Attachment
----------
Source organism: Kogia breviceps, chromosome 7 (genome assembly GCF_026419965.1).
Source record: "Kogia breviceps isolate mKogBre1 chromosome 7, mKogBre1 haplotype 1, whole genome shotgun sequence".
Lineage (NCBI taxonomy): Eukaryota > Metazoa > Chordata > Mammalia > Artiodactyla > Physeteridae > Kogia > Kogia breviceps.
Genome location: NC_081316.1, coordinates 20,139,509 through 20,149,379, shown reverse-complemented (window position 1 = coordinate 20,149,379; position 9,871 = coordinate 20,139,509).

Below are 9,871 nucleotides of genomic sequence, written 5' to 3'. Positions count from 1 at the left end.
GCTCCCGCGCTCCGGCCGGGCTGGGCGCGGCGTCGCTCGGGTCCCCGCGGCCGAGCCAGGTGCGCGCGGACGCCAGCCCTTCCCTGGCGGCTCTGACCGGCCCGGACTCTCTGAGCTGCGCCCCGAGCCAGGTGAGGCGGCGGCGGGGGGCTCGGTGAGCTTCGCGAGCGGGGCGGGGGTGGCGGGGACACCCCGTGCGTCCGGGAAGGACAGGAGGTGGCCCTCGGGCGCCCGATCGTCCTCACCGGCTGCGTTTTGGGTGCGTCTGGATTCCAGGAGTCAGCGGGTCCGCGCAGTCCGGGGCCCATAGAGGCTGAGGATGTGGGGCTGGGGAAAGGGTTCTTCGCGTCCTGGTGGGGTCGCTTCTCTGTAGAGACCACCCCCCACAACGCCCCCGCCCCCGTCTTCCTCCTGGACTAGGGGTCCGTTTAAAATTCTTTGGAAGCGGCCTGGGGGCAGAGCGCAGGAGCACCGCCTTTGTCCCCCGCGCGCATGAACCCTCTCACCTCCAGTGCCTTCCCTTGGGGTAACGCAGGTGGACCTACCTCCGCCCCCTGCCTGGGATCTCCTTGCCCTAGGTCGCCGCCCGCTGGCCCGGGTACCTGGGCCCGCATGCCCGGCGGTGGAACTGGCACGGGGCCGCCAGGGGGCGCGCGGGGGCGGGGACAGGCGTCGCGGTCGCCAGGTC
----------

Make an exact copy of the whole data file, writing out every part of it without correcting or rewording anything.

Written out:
Source organism: Kogia breviceps, chromosome 7 (genome assembly GCF_026419965.1).
Source record: "Kogia breviceps isolate mKogBre1 chromosome 7, mKogBre1 haplotype 1, whole genome shotgun sequence".
Lineage (NCBI taxonomy): Eukaryota > Metazoa > Chordata > Mammalia > Artiodactyla > Physeteridae > Kogia > Kogia breviceps.
Genome location: NC_081316.1, coordinates 20,139,509 through 20,149,379, shown reverse-complemented (window position 1 = coordinate 20,149,379; position 9,871 = coordinate 20,139,509).

Below are 9,871 nucleotides of genomic sequence, written 5' to 3'. Positions count from 1 at the left end.
GCTCCCGCGCTCCGGCCGGGCTGGGCGCGGCGTCGCTCGGGTCCCCGCGGCCGAGCCAGGTGCGCGCGGACGCCAGCCCTTCCCTGGCGGCTCTGACCGGCCCGGACTCTCTGAGCTGCGCCCCGAGCCAGGTGAGGCGGCGGCGGGGGGCTCGGTGAGCTTCGCGAGCGGGGCGGGGGTGGCGGGGACACCCCGTGCGTCCGGGAAGGACAGGAGGTGGCCCTCGGGCGCCCGATCGTCCTCACCGGCTGCGTTTTGGGTGCGTCTGGATTCCAGGAGTCAGCGGGTCCGCGCAGTCCGGGGCCCATAGAGGCTGAGGATGTGGGGCTGGGGAAAGGGTTCTTCGCGTCCTGGTGGGGTCGCTTCTCTGTAGAGACCACCCCCCACAACGCCCCCGCCCCCGTCTTCCTCCTGGACTAGGGGTCCGTTTAAAATTCTTTGGAAGCGGCCTGGGGGCAGAGCGCAGGAGCACCGCCTTTGTCCCCCGCGCGCATGAACCCTCTCACCTCCAGTGCCTTCCCTTGGGGTAACGCAGGTGGACCTACCTCCGCCCCCTGCCTGGGATCTCCTTGCCCTAGGTCGCCGCCCGCTGGCCCGGGTACCTGGGCCCGCATGCCCGGCGGTGGAACTGGCACGGGGCCGCCAGGGGGCGCGCGGGGGCGGGGACAGGCGTCGCGGTCGCCAGGTC